Question about Cars & Trucks
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Posted on Jan 02, 2017
davdancast:The problem you have described is more than likely window regulator failure and/or window motor failure where the gears in the motor have broken. 99% of the time though, it's the regulator. Nearly every automotive manufacturer has gone to this "CHEAP"!!!! design. It consists of an aluminum track which sits vertically when installed. There is a nylon runner which runs in the guide of this track and the window it self is attached by two bolts that a 10mm socket will remove. On the outskirts of the regulator is a series of nylon pulleys which a small twisted metal cable run on and the cable runs into a casing which is affixed to the inner door housing. The window motor is bolted to the regulator utilizing the same size bolts as the regulator. The failure is due to the nylon parts breaking and then the cable comes out of place, consequently the window drops to the bottom of the door.
The regulator from Nissan is rather expensive, but DOOMAN, makes one which is available from many auto parts houses at a considerable savings.
In terms of skill level? In our trade, it is listed at level "B": must have some reasonably decent mechanical aptitude. The pitfalls if you don't know what you are doing? Break the driver's door window switch: $140. = tax if you don't know how to disconnect the harness from the switch. You had better check with salvage yards on the price of door glass and interior door panels because CPR is not part of my job description and you will need it if you price new parts! The actual job isn't that difficult, but you need to take your time, read up on the subject. Go to a Barnes an Noble and pick up a Haynes shop manuel or look through a variety of other shop manuals. You don't have to buy them, just study the instructions and put the book back. If you plan on keeping your car and doing some of the work your self, go in line, you may find some deals on used shop manuals.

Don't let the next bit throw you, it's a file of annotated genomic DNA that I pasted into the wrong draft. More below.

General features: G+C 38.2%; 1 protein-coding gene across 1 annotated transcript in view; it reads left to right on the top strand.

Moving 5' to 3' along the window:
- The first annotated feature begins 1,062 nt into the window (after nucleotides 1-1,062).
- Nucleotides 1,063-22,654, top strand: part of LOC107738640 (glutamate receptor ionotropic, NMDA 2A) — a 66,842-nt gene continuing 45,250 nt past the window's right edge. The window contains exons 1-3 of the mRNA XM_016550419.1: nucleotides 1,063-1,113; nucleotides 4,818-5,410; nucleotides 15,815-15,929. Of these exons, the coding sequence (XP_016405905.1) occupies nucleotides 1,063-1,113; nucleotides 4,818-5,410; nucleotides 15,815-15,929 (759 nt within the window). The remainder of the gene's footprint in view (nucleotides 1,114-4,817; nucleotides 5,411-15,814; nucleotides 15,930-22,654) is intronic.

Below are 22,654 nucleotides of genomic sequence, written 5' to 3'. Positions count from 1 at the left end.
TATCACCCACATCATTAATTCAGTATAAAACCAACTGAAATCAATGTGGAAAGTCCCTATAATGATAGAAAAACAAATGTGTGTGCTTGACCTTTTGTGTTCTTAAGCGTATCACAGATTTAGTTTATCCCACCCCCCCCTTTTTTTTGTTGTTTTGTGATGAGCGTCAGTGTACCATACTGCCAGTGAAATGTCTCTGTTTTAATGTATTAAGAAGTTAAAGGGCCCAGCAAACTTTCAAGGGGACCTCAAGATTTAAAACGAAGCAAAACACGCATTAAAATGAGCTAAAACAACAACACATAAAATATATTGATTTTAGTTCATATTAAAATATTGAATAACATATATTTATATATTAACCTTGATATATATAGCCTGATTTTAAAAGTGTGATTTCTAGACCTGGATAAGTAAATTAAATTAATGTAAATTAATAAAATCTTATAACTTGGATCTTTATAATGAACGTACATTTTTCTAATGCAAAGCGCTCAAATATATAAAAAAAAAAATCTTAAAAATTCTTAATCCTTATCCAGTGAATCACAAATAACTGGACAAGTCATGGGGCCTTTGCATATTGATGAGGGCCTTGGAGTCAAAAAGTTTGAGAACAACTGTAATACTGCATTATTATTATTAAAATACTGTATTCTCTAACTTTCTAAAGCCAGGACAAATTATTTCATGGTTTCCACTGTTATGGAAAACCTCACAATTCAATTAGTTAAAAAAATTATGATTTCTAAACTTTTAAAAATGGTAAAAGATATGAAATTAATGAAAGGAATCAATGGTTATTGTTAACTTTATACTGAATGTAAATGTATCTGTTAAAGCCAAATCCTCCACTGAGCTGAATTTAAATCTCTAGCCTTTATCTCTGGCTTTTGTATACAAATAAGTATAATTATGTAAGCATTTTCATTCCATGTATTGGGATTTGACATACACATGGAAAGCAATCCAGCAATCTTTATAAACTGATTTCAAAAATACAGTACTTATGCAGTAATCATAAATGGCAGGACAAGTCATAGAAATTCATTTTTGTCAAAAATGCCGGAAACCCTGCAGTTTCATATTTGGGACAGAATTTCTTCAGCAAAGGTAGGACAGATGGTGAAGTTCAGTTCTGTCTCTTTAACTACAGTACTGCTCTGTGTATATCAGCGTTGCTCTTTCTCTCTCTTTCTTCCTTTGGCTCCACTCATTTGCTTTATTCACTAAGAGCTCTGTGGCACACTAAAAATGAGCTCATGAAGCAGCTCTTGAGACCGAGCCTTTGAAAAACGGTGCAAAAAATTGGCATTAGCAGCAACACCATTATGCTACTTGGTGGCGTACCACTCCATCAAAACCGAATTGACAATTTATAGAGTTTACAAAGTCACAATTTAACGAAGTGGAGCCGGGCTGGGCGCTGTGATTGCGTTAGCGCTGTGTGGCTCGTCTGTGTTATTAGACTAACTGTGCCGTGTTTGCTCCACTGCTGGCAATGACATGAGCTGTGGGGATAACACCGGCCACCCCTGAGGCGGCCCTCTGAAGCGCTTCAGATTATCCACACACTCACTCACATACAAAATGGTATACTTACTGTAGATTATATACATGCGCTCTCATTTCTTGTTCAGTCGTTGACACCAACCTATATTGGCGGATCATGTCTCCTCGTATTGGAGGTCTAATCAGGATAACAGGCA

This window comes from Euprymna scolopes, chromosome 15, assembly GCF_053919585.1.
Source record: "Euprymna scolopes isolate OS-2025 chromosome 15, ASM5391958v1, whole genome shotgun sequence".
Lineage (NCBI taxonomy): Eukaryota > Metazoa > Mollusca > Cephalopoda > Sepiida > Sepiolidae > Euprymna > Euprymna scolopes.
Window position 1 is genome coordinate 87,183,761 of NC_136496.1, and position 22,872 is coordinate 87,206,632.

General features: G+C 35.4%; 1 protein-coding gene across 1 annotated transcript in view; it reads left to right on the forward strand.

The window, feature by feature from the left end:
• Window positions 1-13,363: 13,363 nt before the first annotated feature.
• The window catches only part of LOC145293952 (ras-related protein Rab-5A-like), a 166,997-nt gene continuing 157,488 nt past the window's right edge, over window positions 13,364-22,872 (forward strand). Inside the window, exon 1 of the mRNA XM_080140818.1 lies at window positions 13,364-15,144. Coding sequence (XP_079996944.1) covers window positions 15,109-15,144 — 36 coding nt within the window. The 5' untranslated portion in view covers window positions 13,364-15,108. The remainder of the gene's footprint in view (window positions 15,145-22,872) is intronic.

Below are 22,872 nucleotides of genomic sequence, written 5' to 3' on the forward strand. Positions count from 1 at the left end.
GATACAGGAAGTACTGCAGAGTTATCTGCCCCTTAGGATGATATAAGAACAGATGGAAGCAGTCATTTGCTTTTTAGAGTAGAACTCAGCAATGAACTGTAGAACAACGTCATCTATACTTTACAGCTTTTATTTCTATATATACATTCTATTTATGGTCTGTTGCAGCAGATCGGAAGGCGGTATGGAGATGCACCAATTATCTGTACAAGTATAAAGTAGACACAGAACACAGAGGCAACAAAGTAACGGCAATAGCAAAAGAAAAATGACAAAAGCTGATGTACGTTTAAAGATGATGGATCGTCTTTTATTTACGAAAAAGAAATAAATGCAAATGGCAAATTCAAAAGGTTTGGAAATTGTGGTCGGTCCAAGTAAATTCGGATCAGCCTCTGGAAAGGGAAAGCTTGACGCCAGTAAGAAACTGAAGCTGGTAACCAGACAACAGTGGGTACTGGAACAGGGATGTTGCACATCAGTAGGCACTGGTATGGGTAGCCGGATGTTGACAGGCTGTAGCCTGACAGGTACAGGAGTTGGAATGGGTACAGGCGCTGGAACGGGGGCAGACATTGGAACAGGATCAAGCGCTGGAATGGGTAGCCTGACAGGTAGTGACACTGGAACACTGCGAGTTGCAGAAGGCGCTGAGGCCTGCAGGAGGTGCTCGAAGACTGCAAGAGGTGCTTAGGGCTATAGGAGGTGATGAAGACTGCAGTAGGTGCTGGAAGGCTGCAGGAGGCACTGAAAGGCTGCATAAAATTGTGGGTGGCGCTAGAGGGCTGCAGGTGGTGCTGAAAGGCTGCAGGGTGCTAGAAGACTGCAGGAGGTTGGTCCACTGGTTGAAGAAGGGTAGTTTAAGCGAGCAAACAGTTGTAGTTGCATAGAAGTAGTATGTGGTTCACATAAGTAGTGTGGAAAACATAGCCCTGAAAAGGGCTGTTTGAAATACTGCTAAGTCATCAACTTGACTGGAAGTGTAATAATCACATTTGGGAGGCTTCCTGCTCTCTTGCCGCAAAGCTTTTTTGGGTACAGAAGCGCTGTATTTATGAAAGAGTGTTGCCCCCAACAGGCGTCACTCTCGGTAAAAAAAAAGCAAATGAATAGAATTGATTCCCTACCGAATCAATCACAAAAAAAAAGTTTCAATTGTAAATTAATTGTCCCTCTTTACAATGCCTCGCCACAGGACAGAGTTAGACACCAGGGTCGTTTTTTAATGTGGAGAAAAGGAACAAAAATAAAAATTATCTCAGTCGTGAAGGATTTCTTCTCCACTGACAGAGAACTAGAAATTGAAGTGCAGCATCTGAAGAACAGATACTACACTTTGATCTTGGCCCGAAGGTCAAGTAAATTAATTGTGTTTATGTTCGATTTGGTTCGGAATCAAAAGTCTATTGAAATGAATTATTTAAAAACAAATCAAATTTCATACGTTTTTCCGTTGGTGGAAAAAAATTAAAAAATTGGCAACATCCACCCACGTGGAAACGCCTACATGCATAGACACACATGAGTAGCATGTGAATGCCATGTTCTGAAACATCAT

If I've helped you out, give the folks at FIXYA some feedback please.. Good luck and if I can be of further assistance, just ask and I'll do my best to help.
It's kind of IRONIC, the first car that I saw this design of window regulator on was in Fiats from the 1960's! Here is an interesting "SNIGLET" The old Rolls Royce cars from the 60's and back used either what was or what appeared to be bicycle chains to offer positive drive to the window lifts!
Posted on Apr 09, 2009
You need to replace the regulator. When cable comes off track it usually binds up in the motor. motor, and cable all come preassembled as one unit, known as the regulator.
Posted on May 21, 2009
SOURCE: 1995 G20 van
the actual power window motor is getting old and probably needs replacement. as they age they get slower and picky about which way they want to go, outside temp also affects the operation also. in warmer weather they tend to work better
Posted on Mar 11, 2010
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